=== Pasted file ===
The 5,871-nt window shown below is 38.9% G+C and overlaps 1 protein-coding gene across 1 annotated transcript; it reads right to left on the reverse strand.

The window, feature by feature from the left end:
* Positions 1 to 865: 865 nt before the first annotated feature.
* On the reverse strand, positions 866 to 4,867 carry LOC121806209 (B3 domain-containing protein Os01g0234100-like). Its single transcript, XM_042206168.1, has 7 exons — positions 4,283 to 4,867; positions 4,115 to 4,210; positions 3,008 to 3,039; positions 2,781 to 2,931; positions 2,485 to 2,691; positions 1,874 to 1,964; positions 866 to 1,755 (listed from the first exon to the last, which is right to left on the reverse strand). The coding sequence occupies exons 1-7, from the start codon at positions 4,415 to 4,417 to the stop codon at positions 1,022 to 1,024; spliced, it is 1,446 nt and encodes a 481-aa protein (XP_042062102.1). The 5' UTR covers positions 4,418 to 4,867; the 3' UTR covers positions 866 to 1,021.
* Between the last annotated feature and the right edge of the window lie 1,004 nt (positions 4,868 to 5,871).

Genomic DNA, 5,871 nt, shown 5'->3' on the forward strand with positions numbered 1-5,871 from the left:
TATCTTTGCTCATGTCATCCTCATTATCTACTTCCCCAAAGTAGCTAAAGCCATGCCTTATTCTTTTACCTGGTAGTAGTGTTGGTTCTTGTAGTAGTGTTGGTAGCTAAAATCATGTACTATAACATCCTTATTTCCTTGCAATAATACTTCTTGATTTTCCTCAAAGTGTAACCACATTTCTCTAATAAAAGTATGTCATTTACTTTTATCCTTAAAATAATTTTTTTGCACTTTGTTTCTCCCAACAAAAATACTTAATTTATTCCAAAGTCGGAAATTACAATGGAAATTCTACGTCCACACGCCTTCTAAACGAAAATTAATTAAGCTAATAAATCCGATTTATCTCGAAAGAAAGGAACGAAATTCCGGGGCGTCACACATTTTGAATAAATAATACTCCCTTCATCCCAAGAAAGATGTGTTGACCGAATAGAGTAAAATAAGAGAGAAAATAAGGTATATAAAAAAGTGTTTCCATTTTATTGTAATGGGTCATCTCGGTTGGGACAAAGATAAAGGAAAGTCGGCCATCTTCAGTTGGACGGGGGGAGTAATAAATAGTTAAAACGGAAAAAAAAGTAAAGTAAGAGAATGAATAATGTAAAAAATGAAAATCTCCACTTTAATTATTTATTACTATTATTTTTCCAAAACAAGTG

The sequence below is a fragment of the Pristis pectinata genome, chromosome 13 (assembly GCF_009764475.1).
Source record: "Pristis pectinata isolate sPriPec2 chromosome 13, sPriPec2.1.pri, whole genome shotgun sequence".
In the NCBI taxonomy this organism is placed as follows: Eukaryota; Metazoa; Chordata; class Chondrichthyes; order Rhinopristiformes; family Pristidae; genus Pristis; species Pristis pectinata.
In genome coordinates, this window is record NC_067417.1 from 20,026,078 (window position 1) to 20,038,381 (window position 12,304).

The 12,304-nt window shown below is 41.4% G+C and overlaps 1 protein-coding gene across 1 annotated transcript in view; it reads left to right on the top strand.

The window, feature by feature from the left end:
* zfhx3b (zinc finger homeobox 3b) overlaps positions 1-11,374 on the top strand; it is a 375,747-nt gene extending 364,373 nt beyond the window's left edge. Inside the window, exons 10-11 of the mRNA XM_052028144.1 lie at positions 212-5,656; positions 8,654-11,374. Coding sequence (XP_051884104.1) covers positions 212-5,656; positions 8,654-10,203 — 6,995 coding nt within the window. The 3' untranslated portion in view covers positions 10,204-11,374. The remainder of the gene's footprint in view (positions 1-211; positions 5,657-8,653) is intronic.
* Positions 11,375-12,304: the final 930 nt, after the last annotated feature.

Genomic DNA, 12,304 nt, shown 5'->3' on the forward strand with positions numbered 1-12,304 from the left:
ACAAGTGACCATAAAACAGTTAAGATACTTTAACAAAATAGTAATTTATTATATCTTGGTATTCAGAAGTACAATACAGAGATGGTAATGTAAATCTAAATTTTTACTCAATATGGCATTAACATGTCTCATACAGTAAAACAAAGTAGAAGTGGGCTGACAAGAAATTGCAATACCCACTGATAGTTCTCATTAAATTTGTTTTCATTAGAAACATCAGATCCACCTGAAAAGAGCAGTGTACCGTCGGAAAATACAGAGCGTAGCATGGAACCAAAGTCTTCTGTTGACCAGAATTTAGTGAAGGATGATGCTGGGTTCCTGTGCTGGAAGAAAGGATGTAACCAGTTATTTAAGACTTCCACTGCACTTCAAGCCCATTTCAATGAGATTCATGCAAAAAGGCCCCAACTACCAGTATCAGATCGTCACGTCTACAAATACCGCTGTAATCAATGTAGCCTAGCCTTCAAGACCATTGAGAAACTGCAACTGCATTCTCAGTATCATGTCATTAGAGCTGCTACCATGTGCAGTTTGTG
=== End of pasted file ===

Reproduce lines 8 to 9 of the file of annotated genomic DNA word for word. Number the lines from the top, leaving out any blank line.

The sequence below is a fragment of the Pristis pectinata genome, chromosome 13 (assembly GCF_009764475.1).
Source record: "Pristis pectinata isolate sPriPec2 chromosome 13, sPriPec2.1.pri, whole genome shotgun sequence".